Cleveland, Ohio – Grantwood Technology, LLC today is pleased to announce the QuickSkin for iPad, protective silicone skin for the Apple iPad. The QuickSkin has a unique GroovyGrip pattern that makes the iPad easier to hold. The QuickSkin is extra thick and surrounds the entire iPad with a durable and protective cover. The QuickSkin also allows access to all the ports and controls. The QuickSkin for iPad also fits perfectly into our SimpleSleeve for iPad as a travel companion.
The absence of iPhone Flash support has been a major points of criticism against Apple. To this Steve Jobs has replied many many many times that Flash kills battery life. Flash is also slow and buggy and will kill the iPhone user experience. Well, it seems now they actually have some tests to back up those claims.
Bristol, UK – Tips & Tricks – iPad Edition gives users a handy help guide as an app to using their new gadget. Available now through the App Store, it offers over 70 tips ranging from taking a screenshot, using the iPad as a photo frame and even how to use the compass. Having already sold 1 million iPads, new users may be scratching their heads about all the features available to them.
Cleveland, Ohio – Grantwood Technology, LLC today is pleased to announce the SimpleSleeve for iPad, a protective neoprene sleeve for the Apple iPad. The neoprene is extra durable, yet lightweight. The zipper is an external, asymmetric, plastic design to allow easy placement and removal of the iPad along with charging in the case. The inside of the sleeve is super-soft to protect your iPad from any unnecessary wear and tear. The SimpleSleeve for iPad is a perfect companion for use on its own or in your favorite carrying bag.
Salt Lake City, Utah – Avantar, a leader in local mobile search, and a sister company to Yellow Pages Directories, released the Yellow Pages app for Apple’s new iPad mobile computer. This release follows the extraordinary success of the Yellow Pages apps, and preferred GPS-enabled directories, in both the iPhone and Android.
For quite some time now I have been running the iTête à iTête column, doing interviews with a variety of prominent iPhone figures but one area has yet stayed untapped. I’m talking about the Jailbreaking community which, according to some reports, constitutes up to 10% of the overall iDevice users. To repent for such a huge sin I have gone hunting and bagged me an interview with ZodTTD – one of the most famous developer of Cydia and Rock apps for the Jailbroken iPhones – best known for his line of emulators, including two emulators for the iPhone: N64 and PSone.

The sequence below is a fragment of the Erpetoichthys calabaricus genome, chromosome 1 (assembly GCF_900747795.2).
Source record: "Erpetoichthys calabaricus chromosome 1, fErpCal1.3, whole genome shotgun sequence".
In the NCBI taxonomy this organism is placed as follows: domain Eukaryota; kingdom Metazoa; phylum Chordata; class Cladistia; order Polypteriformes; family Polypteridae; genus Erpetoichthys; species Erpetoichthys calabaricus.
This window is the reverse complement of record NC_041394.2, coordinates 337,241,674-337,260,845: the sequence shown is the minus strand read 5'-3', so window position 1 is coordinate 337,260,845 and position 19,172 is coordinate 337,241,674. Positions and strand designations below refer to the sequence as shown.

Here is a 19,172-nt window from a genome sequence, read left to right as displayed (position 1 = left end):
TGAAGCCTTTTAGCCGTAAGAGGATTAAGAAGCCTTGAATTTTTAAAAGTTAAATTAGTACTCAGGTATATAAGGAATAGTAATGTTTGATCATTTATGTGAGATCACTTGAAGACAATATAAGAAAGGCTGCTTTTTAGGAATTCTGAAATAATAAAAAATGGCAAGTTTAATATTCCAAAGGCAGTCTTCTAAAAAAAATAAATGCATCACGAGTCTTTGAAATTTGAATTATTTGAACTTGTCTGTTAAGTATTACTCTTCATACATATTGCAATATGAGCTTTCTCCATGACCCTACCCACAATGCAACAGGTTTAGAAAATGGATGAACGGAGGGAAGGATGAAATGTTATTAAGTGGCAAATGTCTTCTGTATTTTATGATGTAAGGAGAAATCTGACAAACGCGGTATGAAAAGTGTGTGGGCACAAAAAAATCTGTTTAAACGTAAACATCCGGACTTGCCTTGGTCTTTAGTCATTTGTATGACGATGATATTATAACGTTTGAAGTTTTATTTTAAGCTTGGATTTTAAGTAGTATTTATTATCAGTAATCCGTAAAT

When it comes to stands for iPads and other tablets, the Lapdawg O-Stand surely has them beat – at least in the name department. Created by Lapdawg, the O-Stand is billed as the “Swiss Army Knife Of iPad Stands”, and there’s little doubt that it’s versatile. Resembling more like a alien from the War of the Worlds than a typical gadget stand, it can hold various tablets and e-readers and its 4 removeable flexy legs lets you position your iPad just how you like it.
With the release of the iPad mini, Apple has finally entered the small tablet market. Much has changed since the first iPad ushered in a new era of mobile computing, as tablets like the Nexus 7 and Kindle Fire HD have become even more portable, with higher resolution displays to boot.
And so with great expectations, it’s somewhat strange to find the mini to be one of the most polarizing Apple iDevices ever. It’s beautifully crafted, extremely light and fun to use, and yet, it also houses the same A5 processor from the iPad 2 and a display with a resolution of just 1024 x 768 pixels . That said, after a week of using the mini, these initial concerns have been put to rest and I’ve come to love this 7.9-inch iPad.
With just 2 days to go before the iPad mini’s worldwide launch in 26 countries, the reviews have started to hit the web. Tech bloggers from Jim Dalrymple of The Loop to The Verge’s Joshua Topolsky have all found the mini to be beautifully made, light and easy to hold with just one hand. Not surprisingly, the one thing most noted the 7.9″ tablet could use is a Retina display. While it’s still a good display by many accounts, those used to Apple’s high-res screen on the iPhone 5 and newer iPads will no doubt find that text isn’t nearly as sharp. That said, and despite its $329 price tag, the reviews are still calling the iPad mini the best ‘small’ tablet money can buy. The roundup after the break.
Apple has announced via press invites that a special event will be held on Oct 23rd in San Jose, with the tagline “We’ve got a little more to show you”. The ‘little’ presumably alludes to the long speculated iPad Mini, a more portable iPad that has been rumoured to have a 7.85″ (non-retina) display, a thinner body, a rear facing camera and the new lightning port. With a host of other 7″ tablets flooding the market – most notably the Nexus 7 – it is expected that the iPad Mini’s price point will be an attractive one, possibly in the $249-299 range for a 16GB model. Here are several mockups of what it could look like next to an iPad 2/3.